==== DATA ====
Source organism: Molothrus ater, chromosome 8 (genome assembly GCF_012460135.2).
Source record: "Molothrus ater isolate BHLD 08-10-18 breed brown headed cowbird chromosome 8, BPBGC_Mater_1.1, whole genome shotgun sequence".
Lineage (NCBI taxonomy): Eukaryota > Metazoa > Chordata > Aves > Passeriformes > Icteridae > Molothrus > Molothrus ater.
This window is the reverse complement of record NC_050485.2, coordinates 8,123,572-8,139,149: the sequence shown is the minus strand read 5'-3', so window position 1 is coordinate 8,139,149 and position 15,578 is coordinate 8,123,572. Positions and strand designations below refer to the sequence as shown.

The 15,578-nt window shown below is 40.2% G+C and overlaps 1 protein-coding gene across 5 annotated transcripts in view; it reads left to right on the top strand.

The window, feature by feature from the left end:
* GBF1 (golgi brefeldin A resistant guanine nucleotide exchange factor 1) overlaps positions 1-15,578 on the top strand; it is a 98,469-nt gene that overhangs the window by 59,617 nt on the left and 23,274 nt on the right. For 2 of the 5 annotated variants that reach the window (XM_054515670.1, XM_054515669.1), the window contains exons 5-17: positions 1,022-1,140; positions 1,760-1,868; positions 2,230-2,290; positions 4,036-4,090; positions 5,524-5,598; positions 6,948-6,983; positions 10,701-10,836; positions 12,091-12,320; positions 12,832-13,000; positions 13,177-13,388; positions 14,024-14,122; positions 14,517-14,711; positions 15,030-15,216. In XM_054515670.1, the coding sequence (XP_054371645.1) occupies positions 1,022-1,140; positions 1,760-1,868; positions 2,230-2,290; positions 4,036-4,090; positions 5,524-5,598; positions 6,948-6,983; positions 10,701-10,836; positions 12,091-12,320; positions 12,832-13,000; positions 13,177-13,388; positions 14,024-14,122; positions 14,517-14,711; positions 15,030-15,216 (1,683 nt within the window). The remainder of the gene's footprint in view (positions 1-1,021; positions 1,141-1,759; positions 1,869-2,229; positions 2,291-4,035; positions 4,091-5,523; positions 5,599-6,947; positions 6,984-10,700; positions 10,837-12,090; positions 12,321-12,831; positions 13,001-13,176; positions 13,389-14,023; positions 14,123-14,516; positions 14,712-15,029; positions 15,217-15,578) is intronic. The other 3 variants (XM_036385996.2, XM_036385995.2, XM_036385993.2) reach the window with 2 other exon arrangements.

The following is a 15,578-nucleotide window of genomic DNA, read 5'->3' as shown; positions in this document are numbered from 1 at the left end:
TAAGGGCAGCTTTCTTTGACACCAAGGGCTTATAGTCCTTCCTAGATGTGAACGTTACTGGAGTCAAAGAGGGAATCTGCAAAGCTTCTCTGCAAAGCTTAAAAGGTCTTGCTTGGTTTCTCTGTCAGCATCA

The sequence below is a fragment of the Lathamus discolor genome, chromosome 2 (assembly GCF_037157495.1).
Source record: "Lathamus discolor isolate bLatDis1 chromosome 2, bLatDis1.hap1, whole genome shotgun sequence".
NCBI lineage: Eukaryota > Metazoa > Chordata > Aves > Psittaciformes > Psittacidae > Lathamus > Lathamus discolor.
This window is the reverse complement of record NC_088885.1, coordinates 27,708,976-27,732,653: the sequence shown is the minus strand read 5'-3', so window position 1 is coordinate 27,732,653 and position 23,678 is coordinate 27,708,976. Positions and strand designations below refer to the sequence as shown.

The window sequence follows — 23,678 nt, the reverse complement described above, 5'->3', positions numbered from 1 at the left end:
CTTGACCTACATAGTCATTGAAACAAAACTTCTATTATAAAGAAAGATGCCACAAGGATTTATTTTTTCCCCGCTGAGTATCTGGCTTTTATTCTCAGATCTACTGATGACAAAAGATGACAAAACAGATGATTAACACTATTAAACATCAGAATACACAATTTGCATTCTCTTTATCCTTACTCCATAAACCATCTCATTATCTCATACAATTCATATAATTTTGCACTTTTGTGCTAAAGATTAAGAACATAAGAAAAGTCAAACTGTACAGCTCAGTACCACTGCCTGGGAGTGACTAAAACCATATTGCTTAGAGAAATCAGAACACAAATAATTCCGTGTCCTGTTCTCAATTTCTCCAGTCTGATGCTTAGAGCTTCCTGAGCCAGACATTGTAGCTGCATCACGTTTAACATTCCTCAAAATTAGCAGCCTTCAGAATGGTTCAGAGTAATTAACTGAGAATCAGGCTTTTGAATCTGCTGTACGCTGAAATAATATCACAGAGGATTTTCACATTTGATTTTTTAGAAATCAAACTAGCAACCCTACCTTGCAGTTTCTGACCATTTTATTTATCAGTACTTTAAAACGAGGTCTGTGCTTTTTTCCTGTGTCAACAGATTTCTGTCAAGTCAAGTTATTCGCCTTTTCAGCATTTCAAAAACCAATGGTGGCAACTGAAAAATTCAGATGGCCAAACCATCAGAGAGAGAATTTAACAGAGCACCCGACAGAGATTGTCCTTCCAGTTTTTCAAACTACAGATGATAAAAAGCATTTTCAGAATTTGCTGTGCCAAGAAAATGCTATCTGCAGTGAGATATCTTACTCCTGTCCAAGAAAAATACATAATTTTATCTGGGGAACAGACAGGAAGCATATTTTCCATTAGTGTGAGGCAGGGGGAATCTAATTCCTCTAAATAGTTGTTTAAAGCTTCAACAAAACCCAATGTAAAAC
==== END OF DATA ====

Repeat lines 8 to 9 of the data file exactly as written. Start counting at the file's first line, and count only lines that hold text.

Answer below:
The following is a 15,578-nucleotide window of genomic DNA, read 5'->3' as shown; positions in this document are numbered from 1 at the left end:
TAAGGGCAGCTTTCTTTGACACCAAGGGCTTATAGTCCTTCCTAGATGTGAACGTTACTGGAGTCAAAGAGGGAATCTGCAAAGCTTCTCTGCAAAGCTTAAAAGGTCTTGCTTGGTTTCTCTGTCAGCATCA